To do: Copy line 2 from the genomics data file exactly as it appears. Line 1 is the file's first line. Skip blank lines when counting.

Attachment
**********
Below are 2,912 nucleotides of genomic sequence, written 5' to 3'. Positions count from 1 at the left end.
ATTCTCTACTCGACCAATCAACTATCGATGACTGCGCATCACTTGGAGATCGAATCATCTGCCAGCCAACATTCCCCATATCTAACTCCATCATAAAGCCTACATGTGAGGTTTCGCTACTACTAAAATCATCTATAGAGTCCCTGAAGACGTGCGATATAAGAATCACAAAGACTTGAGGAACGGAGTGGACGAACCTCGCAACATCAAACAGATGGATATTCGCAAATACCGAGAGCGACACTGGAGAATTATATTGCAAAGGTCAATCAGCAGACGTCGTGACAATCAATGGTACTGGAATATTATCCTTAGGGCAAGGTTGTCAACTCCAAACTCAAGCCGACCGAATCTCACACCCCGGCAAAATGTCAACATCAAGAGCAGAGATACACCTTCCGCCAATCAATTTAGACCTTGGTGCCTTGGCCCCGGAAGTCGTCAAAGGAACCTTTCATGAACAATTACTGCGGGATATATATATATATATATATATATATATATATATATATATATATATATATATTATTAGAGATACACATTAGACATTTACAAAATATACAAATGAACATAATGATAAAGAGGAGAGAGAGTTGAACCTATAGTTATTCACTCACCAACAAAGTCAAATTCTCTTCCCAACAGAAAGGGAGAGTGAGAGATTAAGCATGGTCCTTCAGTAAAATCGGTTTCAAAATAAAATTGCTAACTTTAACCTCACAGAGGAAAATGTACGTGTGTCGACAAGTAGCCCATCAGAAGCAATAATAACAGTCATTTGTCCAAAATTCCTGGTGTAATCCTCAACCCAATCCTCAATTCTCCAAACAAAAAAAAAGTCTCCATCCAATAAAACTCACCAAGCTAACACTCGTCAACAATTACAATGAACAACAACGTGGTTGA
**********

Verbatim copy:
ATTCTCTACTCGACCAATCAACTATCGATGACTGCGCATCACTTGGAGATCGAATCATCTGCCAGCCAACATTCCCCATATCTAACTCCATCATAAAGCCTACATGTGAGGTTTCGCTACTACTAAAATCATCTATAGAGTCCCTGAAGACGTGCGATATAAGAATCACAAAGACTTGAGGAACGGAGTGGACGAACCTCGCAACATCAAACAGATGGATATTCGCAAATACCGAGAGCGACACTGGAGAATTATATTGCAAAGGTCAATCAGCAGACGTCGTGACAATCAATGGTACTGGAATATTATCCTTAGGGCAAGGTTGTCAACTCCAAACTCAAGCCGACCGAATCTCACACCCCGGCAAAATGTCAACATCAAGAGCAGAGATACACCTTCCGCCAATCAATTTAGACCTTGGTGCCTTGGCCCCGGAAGTCGTCAAAGGAACCTTTCATGAACAATTACTGCGGGATATATATATATATATATATATATATATATATATATATATATATATATATATTATTAGAGATACACATTAGACATTTACAAAATATACAAATGAACATAATGATAAAGAGGAGAGAGAGTTGAACCTATAGTTATTCACTCACCAACAAAGTCAAATTCTCTTCCCAACAGAAAGGGAGAGTGAGAGATTAAGCATGGTCCTTCAGTAAAATCGGTTTCAAAATAAAATTGCTAACTTTAACCTCACAGAGGAAAATGTACGTGTGTCGACAAGTAGCCCATCAGAAGCAATAATAACAGTCATTTGTCCAAAATTCCTGGTGTAATCCTCAACCCAATCCTCAATTCTCCAAACAAAAAAAAAGTCTCCATCCAATAAAACTCACCAAGCTAACACTCGTCAACAATTACAATGAACAACAACGTGGTTGA